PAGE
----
On this symbolic date, Equal Pay Day, the nation’s attention is called to look at how many more months and days into the new year women have to work to make what men were paid for the same job the previous year. This smart hook to awareness was created in 1996 by the National Committee on Pay Equity. However, there’s more than one Equal Pay Day.
While women overall would have to work until March 24, over 65 more days, to make the same wages as men, this fact can break down even farther.
- Asian American and Pacific Islander’s Women’s Equal Pay Day is March 9, as AAPI women make 85 cents to the dollar paid to white males.
- Mothers’ Equal Pay Day is June 4 – mothers are paid 70 cents for every dollar paid to fathers.
- Black Women’s Equal Pay Day is August 3 – Black women are paid 63 cents to every dollar a white male makes.
- Native American Women’s Equal Pay Day is September 8 – Indigenous women make 60 cents to the dollar made by a white male.
- Latina's Equal Pay Day is October 21 – this comes in at 55 cents made by a Latina woman to every dollar made by a white male.
Unfortunately, this pattern holds true even for highly technical, good-paying STEM jobs as well. While the equal pay gap is slightly less in STEM, it still persists.
- Latina women in STEM earn only 54 percent of white male earnings, according to the American Association of University Women.
- Women in STEM fields make 79 percent of what men in STEM fields make in their median annual salaries, according to the National Science Foundation (2018).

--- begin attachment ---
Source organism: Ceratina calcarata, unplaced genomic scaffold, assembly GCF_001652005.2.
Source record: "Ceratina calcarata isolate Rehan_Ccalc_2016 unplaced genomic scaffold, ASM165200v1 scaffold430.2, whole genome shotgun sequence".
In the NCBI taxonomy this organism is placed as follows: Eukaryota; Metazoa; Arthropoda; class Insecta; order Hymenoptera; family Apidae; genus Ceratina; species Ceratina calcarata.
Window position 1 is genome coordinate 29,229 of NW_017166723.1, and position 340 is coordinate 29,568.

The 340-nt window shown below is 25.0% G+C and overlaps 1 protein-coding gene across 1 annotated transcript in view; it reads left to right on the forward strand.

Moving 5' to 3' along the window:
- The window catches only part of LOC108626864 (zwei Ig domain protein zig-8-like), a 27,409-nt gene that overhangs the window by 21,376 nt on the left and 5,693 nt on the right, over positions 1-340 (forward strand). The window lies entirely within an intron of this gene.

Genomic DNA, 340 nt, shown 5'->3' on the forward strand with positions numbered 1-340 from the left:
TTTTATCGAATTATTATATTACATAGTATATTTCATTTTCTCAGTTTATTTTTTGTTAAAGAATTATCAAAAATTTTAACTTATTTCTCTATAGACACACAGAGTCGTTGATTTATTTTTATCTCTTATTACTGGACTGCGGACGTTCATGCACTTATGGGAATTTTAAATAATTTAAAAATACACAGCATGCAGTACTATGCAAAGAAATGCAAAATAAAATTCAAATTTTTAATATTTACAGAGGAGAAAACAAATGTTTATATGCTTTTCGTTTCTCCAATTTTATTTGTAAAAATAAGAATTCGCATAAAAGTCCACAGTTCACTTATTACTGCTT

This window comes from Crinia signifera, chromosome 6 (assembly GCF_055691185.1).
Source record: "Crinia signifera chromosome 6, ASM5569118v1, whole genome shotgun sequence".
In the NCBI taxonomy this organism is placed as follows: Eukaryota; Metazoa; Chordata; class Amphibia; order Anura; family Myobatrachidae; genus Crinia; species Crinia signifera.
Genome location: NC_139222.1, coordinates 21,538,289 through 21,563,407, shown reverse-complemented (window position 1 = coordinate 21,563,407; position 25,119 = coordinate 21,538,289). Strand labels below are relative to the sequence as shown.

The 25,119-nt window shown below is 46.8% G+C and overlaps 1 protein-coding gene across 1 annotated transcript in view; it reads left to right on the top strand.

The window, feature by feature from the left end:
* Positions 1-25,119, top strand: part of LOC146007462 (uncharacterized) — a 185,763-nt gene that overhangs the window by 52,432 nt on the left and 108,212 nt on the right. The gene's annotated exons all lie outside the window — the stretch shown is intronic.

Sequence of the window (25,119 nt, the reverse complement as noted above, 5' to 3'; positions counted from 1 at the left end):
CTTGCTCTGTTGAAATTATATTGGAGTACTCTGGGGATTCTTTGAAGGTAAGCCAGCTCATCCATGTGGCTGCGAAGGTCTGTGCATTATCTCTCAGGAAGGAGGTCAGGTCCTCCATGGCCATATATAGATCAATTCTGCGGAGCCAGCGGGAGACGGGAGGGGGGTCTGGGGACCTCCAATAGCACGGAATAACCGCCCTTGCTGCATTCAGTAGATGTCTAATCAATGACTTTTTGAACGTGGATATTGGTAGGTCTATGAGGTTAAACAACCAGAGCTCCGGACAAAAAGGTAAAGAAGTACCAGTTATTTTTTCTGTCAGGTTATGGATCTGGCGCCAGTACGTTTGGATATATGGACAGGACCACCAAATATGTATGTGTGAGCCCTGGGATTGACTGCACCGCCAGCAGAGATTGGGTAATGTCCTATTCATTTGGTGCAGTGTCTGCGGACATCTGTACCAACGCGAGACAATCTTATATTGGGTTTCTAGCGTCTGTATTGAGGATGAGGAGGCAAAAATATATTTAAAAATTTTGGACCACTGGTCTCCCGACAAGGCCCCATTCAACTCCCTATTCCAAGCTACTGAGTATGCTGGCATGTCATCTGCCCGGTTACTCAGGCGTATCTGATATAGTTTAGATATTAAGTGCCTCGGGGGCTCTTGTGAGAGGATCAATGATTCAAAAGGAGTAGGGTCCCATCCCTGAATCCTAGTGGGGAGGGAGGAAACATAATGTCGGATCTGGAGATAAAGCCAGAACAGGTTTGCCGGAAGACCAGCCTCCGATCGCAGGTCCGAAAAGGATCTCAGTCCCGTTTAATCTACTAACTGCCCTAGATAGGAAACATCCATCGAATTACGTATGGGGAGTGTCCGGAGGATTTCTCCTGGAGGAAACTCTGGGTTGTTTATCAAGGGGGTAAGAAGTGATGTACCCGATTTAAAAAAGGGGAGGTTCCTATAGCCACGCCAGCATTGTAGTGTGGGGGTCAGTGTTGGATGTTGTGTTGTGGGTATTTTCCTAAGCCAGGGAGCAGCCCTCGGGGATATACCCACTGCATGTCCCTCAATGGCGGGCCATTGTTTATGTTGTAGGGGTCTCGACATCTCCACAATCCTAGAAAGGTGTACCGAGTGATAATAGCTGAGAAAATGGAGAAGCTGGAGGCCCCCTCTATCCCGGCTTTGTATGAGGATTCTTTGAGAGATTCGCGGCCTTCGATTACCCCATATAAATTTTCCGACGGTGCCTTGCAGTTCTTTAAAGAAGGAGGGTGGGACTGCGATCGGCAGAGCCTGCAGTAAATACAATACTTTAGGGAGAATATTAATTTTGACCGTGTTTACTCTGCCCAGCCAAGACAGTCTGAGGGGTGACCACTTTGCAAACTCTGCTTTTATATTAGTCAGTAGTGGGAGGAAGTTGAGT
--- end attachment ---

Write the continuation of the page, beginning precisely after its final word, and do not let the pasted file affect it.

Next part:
- In one National Science Foundation study, controlling for variables to compare women and men doing equal work at equal ages and experience levels, women in STEM were found to receive nine percent less than men.
In the federal government, the Equal Pay Act requires the federal government to pay men and women equal pay for equal work. The jobs need not be identical, but they must be substantially equal. Title VII of the Civil Rights Act also makes it illegal for the federal government to discriminate based on sex in pay and benefits. But the percentage of women who are actually working on the federal government and receiving equal pay is barely a blip on the radar compared to the rest of the population.
This is why once again it’s incumbent on all Americans to insist on wage transparency and examine employment practices, and to make Equal Pay Day a thing of the past.